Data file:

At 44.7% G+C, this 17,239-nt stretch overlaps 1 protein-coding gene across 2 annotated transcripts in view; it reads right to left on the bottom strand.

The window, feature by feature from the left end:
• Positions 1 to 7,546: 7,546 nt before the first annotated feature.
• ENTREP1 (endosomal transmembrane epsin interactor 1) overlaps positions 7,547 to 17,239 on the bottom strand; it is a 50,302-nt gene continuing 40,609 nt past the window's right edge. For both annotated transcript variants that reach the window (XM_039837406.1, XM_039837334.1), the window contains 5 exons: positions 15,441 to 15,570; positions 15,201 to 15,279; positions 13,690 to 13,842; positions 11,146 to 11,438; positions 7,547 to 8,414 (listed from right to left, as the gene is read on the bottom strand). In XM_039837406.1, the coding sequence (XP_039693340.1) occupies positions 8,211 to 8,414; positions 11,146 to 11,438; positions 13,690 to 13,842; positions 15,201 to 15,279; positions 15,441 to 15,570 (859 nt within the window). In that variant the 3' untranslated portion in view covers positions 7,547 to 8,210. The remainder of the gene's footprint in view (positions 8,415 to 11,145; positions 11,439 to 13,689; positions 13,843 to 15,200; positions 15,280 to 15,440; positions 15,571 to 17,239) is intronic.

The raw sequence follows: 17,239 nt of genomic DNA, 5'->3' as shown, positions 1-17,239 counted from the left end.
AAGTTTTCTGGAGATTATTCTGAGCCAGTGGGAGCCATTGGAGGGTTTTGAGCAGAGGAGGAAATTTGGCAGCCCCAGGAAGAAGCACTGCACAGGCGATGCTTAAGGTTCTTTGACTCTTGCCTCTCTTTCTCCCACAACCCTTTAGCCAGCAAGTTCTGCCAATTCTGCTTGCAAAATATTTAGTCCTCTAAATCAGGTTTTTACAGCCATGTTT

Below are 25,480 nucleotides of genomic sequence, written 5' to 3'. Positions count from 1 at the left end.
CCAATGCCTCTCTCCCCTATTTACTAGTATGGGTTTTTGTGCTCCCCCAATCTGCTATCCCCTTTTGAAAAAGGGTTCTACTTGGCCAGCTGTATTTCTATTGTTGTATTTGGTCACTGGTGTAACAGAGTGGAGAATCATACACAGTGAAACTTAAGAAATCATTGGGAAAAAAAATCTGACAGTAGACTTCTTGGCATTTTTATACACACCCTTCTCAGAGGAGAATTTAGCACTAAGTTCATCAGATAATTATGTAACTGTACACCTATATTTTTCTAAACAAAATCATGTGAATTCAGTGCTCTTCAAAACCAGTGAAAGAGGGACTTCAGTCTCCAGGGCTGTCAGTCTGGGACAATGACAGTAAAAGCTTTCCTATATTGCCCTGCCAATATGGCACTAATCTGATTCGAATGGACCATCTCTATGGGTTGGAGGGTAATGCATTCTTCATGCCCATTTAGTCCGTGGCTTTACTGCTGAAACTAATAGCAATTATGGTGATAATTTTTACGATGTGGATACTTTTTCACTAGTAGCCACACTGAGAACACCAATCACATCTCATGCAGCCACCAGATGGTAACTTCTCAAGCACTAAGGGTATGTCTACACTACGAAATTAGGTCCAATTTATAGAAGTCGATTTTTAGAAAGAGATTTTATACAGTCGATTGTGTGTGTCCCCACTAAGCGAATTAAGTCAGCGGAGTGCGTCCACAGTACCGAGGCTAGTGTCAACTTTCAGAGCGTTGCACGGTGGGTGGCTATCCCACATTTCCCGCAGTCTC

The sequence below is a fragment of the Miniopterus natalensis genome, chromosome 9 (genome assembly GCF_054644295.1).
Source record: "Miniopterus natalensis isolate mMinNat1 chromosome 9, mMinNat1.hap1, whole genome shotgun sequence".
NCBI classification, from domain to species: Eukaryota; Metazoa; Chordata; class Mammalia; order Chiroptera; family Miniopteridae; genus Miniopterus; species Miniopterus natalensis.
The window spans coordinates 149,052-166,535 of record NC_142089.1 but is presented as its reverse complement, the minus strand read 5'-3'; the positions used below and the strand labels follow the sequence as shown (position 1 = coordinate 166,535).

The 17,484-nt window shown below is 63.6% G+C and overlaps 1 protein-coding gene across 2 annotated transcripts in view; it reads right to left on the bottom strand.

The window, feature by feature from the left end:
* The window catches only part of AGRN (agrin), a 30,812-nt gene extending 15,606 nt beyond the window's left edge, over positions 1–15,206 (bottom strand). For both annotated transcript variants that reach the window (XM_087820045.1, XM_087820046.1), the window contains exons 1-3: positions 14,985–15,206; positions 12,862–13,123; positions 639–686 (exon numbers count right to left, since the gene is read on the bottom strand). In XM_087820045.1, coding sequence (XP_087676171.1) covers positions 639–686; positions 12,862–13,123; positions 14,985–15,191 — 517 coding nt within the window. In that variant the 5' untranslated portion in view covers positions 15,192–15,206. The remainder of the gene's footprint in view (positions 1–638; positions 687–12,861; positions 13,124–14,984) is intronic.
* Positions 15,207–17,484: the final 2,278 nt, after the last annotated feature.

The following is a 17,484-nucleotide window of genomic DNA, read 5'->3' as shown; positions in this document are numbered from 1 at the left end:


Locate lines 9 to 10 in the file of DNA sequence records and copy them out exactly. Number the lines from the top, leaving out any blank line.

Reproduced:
The sequence below is a fragment of the Miniopterus natalensis genome, chromosome 9 (genome assembly GCF_054644295.1).
Source record: "Miniopterus natalensis isolate mMinNat1 chromosome 9, mMinNat1.hap1, whole genome shotgun sequence".